Behind the Adult Colouring Trend

Tap into your inner child to get your creativity flowing.
Published March 23, 2017

Walk into any bookstore, and you’re bound to find a plethora of intricate colouring books geared toward adults, not children.

It seems like everybody’s colouring these days, so what’s the buzz about?

“As a result of ever-increasing stress in the fast-paced, modern world, adult colouring provides a calming, quiet activity that takes adults away from their phones and computers and allows them to reconnect with a simple, creative activity from their childhood,” says Dani DiPirro, founder of, which focuses on positivity and living in the moment.

“Colouring is more than just a hobby. It’s a way to practise mindfulness for those who might not be interested in meditation or yoga. It’s also a wonderful outlet for creativity, particularly for those who don’t consider themselves to be creative types,” says DiPirro, who is based in Washington, D.C.

Though colouring can feel therapeutic, it is not technically art therapy, as some may call it.

“Art therapists are psychotherapists who have gone through years of post-graduate training,” says R. Depocas, speaking for the Canadian Art Therapy Association.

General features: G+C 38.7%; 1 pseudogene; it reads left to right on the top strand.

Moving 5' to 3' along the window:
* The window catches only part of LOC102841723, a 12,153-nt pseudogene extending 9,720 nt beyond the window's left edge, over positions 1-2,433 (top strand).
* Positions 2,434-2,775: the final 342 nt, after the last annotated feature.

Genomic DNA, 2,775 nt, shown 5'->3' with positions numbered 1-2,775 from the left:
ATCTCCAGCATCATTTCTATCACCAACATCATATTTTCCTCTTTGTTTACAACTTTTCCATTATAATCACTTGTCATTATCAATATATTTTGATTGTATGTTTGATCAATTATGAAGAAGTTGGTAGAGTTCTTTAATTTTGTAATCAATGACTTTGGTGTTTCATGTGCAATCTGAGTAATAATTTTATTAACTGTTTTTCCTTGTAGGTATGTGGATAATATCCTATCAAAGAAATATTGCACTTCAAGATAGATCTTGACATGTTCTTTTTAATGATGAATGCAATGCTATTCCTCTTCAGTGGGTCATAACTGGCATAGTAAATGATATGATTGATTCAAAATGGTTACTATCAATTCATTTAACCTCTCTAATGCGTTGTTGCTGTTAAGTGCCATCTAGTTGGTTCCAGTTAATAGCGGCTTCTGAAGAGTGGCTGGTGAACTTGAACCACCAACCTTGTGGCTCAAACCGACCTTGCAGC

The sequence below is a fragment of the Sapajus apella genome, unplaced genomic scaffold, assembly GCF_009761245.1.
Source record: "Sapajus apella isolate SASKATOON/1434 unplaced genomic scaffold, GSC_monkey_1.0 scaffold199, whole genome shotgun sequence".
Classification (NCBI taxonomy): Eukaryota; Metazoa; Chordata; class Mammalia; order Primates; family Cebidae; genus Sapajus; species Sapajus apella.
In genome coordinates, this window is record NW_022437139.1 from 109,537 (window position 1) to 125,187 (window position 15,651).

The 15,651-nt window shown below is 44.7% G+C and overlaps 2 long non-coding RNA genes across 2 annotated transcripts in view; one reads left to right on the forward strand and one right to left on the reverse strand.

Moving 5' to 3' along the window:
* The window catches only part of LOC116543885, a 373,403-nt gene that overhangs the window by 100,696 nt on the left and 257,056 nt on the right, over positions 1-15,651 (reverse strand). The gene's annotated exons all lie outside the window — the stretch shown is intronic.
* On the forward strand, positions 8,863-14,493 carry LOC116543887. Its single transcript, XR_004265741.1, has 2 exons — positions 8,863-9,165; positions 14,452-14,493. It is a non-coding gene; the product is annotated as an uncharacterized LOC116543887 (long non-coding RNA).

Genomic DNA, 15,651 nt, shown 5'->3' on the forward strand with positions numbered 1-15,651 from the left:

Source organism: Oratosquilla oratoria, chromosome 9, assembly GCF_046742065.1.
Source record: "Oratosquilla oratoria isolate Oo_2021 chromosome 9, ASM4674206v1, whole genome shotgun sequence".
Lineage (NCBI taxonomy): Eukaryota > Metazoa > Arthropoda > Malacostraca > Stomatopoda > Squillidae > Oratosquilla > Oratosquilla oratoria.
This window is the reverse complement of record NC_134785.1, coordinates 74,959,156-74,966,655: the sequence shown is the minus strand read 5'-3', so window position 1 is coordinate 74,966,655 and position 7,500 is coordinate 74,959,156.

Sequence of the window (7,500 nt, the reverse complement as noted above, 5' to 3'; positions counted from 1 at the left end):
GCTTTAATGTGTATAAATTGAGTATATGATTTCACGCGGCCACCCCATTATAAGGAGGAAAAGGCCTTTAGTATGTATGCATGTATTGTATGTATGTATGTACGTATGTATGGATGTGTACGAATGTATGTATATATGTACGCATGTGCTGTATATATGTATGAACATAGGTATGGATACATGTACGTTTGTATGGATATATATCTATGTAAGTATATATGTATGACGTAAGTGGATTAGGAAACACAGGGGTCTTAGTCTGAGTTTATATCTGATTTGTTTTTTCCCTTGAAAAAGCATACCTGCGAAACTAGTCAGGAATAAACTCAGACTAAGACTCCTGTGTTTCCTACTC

“Though art therapists may use colouring as a tool, it is not the field of art therapy. Adult colouring is a wonderful fun hobby that many find as a source of enjoyment and relaxation, and an outlet for creativity.”

DiPirro sees many benefits of colouring as an adult, but one of the most important ones, she says, is achieving a state of mindfulness.

“To me, mindfulness is about staying in the present moment and striving to pay attention to what’s happening right now, rather than fretting about what has happened or worrying about what will happen. When you are more present in your life, you’re able to be more productive, more successful, and more connected to yourself and others,” she says.

“Whether it’s colouring or some other activity that allows you to be fully in the moment, it’s important for adults (especially those with highly stressful lives) to find something that encourages them to stay present. This activity won’t be the same for everyone, but whatever it is, I recommend making time to do it at least once a week – put it on the calendar so you don’t forget!”